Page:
Many of our biggest challenges today—droughts, famines, epidemics, natural disasters—are environmental problems and will require environmental solutions. But they also have spiritual roots that need to be addressed. I started to wonder why much of the Church wasn’t stepping up to shine the light of Christ into the dark crises of creation. When I realized just how timely and relevant the needs are, I felt called to make creation care a priority both in my life and in my generation.
You work with the Renewal Project. Describe what’s happening with that.
Renewal is a growing network of Christian students across the United States and Canada who are actively caring for God’s creation. We’re building a movement throughout our generation that will lead our communities in Christ-centered environmental stewardship. We do this through prayer, service and advocacy.
We’ve been around less than a year, but we’ve already pulled off a highly successful student summit at Eastern University, spearheaded the 2008 Day of Prayer for Creation, launched an ever-expanding website full of resources and much more. We started out as a group of 12 students and recent grads but now work with hundreds of students across more than 30 different campuses, many of which we visited on our recent Green Awakening Campus Tour. Some of the other core initiatives we’re working on include regional leadership training retreats, a campus creation care report and a postcard petition to the White House. Since Renewal is student-led, our board is made up entirely of current undergrad students who provide leadership and direction for the larger movement.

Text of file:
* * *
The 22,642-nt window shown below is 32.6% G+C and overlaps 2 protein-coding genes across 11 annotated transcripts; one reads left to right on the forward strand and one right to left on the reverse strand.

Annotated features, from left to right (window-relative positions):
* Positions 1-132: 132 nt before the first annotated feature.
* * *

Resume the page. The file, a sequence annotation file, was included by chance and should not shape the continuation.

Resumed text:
Is reducing consumption and recycling enough? Why does organizing matter?
Making personal changes like reducing consumption and recycling are vital, but they are only the beginning. Heroic individual effort is of limited good until we understand how to engage one another and work toward effecting change together. This is why organizing is so important. It has taken masses of people to deplete the world’s fisheries, overdraw the underground aquifers, clear-cut the rainforests and even modify the climate. It will also take the masses to turn this trend around.